Thursday, December 31, 2009

Gloomy in New York

The APA was the real-world equivalent of a Lars Von Trier film (I mean one of the ones that don't suck)-- completely devastating for anyone not lucky enough to be in a position which allows one the comfort of blocking out the surrounding tragedy.

More on that in a later post. For now, I call attention to a nice post about the insane prices that were being charged at the second smoker. Here's the solution that some of us have been doing anonymously and in secret for years, but now should be practiced openly as a matter of principle: Everyone sneaks in a six pack and shares. Done.

A further thought about the stupid smoker and the asinine way in which job candidates are forced to schmooze and kiss ass. I had a student on the market who had his interview on Wednesday morning. I also know that other candidates who interviewed on Tuesday were invited to visit the department's table. So whatever the additional face time was worth, this opportunity was not made available to all candidates. This seems to me unacceptable.

Anyway, I'm out for winter break. Fuck the new year.

Monday, December 21, 2009

Boozefest @ APA

It's that time of year again. I'm catching an early flight and will be traveling for the next few days, eventually stopping in New York for that mess of a meeting. Then I'll be off again to various and sundry locations on my quest for JUSTICE. In any case, blogging will be light at best until mid-January. I might post something from the APA meeting, but maybe not.

Anyway, those of you regulars who are wondering will be reassured to know that, indeed, the 4th annual Philosophers Anonymous boozefest is on. The details will be revealed by way of the usual coded channels, such as this post. A quick review of Goodman's Fact, Fiction, and Forecast will help, as will a taste for beer named red that's not the color of rubies. Get it?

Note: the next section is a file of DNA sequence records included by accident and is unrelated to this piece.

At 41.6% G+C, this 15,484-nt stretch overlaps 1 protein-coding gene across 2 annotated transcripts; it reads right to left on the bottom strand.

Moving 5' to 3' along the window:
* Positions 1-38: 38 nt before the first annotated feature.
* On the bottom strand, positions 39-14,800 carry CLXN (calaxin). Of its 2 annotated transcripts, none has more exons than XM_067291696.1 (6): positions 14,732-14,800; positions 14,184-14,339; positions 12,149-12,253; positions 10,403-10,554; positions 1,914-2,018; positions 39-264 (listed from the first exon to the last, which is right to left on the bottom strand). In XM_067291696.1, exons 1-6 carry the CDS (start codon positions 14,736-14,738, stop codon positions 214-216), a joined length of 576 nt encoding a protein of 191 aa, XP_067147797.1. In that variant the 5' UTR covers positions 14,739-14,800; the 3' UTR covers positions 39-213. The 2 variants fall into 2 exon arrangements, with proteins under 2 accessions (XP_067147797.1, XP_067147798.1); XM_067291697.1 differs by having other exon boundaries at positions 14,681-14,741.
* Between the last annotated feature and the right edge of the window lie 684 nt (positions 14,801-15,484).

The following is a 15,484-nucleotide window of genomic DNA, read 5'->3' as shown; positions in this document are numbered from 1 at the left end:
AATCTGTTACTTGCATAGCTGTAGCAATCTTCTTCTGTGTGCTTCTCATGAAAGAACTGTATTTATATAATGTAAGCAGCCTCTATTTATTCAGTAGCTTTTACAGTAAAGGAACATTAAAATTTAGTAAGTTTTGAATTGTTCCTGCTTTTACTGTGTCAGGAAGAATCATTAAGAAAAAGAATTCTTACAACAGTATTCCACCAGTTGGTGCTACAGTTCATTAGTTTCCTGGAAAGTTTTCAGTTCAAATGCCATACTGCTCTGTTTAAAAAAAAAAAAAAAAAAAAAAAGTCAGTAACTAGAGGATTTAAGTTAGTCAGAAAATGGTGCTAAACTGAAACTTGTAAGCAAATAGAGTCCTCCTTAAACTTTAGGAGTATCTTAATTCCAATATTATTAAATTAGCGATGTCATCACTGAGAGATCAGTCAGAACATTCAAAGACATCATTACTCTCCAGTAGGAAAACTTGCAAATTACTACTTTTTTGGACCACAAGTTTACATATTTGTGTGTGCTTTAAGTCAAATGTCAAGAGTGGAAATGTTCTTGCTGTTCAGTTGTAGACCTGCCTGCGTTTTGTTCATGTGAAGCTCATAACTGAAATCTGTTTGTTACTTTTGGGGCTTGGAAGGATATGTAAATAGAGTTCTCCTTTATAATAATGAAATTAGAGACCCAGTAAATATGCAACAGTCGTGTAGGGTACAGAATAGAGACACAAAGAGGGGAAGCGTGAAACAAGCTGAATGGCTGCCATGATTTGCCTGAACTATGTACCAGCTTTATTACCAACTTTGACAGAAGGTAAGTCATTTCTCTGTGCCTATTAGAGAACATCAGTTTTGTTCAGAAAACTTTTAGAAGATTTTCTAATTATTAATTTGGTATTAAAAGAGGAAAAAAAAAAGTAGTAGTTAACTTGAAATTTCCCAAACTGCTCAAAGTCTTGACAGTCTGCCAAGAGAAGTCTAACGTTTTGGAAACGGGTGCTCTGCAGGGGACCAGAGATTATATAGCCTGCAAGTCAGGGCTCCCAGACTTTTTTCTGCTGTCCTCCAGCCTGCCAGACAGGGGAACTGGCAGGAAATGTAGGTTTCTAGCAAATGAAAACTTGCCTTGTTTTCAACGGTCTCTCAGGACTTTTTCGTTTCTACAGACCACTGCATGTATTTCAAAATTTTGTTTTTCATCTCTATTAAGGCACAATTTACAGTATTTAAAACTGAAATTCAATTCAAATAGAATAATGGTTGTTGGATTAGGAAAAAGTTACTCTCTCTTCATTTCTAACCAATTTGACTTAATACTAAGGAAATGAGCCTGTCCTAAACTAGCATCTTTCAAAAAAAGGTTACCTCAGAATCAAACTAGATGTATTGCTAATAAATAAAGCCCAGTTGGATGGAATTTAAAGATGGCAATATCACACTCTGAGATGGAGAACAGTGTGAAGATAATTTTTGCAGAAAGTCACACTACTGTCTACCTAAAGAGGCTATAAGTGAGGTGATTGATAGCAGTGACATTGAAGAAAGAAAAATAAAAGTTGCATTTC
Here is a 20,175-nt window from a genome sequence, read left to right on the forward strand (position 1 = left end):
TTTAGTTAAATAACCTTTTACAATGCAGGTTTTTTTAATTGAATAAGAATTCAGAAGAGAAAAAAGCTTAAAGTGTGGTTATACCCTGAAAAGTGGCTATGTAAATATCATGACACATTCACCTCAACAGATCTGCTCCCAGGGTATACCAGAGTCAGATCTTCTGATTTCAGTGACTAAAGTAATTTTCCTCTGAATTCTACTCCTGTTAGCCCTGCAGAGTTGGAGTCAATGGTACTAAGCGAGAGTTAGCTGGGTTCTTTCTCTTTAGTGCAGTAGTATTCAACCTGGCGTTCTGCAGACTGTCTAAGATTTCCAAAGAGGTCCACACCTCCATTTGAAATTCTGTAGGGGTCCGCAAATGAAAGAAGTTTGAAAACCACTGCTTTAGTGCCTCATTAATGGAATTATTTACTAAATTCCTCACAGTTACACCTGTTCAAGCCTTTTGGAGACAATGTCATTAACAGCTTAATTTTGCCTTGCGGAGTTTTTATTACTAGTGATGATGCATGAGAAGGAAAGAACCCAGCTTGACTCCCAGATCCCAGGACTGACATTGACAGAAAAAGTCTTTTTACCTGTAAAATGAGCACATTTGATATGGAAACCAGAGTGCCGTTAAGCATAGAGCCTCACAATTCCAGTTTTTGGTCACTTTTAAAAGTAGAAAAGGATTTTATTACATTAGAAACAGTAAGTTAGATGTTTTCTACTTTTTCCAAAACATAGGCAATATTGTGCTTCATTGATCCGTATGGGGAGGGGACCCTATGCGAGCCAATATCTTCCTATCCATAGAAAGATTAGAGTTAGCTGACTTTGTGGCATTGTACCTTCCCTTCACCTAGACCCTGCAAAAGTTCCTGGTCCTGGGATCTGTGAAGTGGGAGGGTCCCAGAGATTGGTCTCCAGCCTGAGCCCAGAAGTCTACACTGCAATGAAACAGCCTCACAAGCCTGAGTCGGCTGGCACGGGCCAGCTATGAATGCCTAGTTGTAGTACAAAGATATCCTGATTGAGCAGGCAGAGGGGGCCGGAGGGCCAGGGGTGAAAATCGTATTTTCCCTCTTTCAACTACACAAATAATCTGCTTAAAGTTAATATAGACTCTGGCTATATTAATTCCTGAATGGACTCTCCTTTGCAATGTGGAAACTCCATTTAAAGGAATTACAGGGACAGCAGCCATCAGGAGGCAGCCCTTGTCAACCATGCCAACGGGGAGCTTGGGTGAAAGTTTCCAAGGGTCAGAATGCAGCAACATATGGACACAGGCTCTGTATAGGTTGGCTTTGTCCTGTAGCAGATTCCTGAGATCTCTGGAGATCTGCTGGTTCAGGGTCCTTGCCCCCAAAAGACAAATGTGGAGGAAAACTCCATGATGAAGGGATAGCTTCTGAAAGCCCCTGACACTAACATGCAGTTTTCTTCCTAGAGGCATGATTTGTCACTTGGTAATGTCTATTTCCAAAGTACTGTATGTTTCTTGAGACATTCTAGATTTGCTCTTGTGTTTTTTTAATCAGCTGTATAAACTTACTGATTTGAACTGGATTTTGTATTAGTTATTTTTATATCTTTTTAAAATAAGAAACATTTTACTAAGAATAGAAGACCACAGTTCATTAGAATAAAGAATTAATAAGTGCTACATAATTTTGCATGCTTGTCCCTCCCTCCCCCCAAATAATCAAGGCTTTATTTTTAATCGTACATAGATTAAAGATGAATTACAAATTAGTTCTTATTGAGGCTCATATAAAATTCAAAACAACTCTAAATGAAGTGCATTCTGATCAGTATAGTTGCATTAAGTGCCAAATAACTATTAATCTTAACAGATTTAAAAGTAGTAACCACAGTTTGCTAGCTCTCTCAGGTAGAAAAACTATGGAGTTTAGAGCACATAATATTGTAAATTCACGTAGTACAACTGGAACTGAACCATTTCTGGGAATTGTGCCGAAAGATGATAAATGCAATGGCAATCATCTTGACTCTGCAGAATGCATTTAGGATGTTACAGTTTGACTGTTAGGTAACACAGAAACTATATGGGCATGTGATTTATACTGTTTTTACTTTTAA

Saturday, December 19, 2009

Time to Degree: Too Long?

A question came up recently in conversation about time to degree. How long is too long to take to complete one's PhD? At what point does one start seriously damaging one's career chances? My own view is that anything beyond 6 years in graduate school is suspicious, though a 7 or 8 year PhD can be forgiven if there's some explanation (time off, major change of interest, life events, etc.), and if there's something to show for the extra time (i.e., publications).

The person I was talking to claimed that the way his search committee (which was considering only those with degree in hand) made the final cuts for the APA list is to eliminate anyone who took more than 7 years in graduate school, no matter what. This seems harsh to me. Views?

Tuesday, December 15, 2009

Sunday, December 6, 2009

APA Smoker Dont's

We're all familiar with the practice of inviting (and expecting!) job candidates to visit the interviewing department's table at the APA "Smoker." And we're all familiar with the many respects in which this practice is horrific and torturous. It should be abandoned. Anyway, leaving aside the cases in which candidates show up drunk and make fools of themselves, here are a few tales. I'll try to think of some more. Feel free to share.

1. In a year that I was not on the search committee, I endured roughly 40 minutes of being spoken to by a job candidate about how if she were to get the job, she'd be willing to serve on my dissertation committee, because the person in my department who worked in my area (viz., me!) was "too narrow."